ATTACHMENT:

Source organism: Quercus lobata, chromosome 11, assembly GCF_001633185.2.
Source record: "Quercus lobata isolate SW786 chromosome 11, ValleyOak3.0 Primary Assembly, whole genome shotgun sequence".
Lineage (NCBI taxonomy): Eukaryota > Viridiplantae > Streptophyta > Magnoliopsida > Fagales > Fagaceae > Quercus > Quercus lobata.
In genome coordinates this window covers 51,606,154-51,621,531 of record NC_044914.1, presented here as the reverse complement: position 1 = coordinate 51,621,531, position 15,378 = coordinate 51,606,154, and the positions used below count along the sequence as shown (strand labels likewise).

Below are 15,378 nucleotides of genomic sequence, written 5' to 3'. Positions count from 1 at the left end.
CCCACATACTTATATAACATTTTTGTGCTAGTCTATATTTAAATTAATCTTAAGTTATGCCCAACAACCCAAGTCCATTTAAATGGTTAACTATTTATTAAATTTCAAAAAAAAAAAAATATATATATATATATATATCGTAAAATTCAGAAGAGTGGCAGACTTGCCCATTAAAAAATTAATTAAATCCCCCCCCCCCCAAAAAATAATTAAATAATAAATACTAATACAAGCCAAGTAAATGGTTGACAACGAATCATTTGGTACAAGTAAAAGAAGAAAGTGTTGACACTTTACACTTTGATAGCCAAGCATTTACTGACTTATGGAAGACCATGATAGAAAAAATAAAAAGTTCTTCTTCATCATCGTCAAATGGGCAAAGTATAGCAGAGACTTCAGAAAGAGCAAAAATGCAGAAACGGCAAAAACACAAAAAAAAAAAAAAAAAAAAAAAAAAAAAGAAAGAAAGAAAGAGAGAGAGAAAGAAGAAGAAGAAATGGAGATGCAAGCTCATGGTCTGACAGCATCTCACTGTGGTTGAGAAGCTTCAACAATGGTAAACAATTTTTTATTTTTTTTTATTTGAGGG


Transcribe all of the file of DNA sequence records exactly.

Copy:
Source organism: Quercus lobata, chromosome 11, assembly GCF_001633185.2.
Source record: "Quercus lobata isolate SW786 chromosome 11, ValleyOak3.0 Primary Assembly, whole genome shotgun sequence".
Lineage (NCBI taxonomy): Eukaryota > Viridiplantae > Streptophyta > Magnoliopsida > Fagales > Fagaceae > Quercus > Quercus lobata.
In genome coordinates this window covers 51,606,154-51,621,531 of record NC_044914.1, presented here as the reverse complement: position 1 = coordinate 51,621,531, position 15,378 = coordinate 51,606,154, and the positions used below count along the sequence as shown (strand labels likewise).

Below are 15,378 nucleotides of genomic sequence, written 5' to 3'. Positions count from 1 at the left end.
CCCACATACTTATATAACATTTTTGTGCTAGTCTATATTTAAATTAATCTTAAGTTATGCCCAACAACCCAAGTCCATTTAAATGGTTAACTATTTATTAAATTTCAAAAAAAAAAAAATATATATATATATATATATCGTAAAATTCAGAAGAGTGGCAGACTTGCCCATTAAAAAATTAATTAAATCCCCCCCCCCCCAAAAAATAATTAAATAATAAATACTAATACAAGCCAAGTAAATGGTTGACAACGAATCATTTGGTACAAGTAAAAGAAGAAAGTGTTGACACTTTACACTTTGATAGCCAAGCATTTACTGACTTATGGAAGACCATGATAGAAAAAATAAAAAGTTCTTCTTCATCATCGTCAAATGGGCAAAGTATAGCAGAGACTTCAGAAAGAGCAAAAATGCAGAAACGGCAAAAACACAAAAAAAAAAAAAAAAAAAAAAAAAAAAAGAAAGAAAGAAAGAGAGAGAGAAAGAAGAAGAAGAAATGGAGATGCAAGCTCATGGTCTGACAGCATCTCACTGTGGTTGAGAAGCTTCAACAATGGTAAACAATTTTTTATTTTTTTTTATTTGAGGG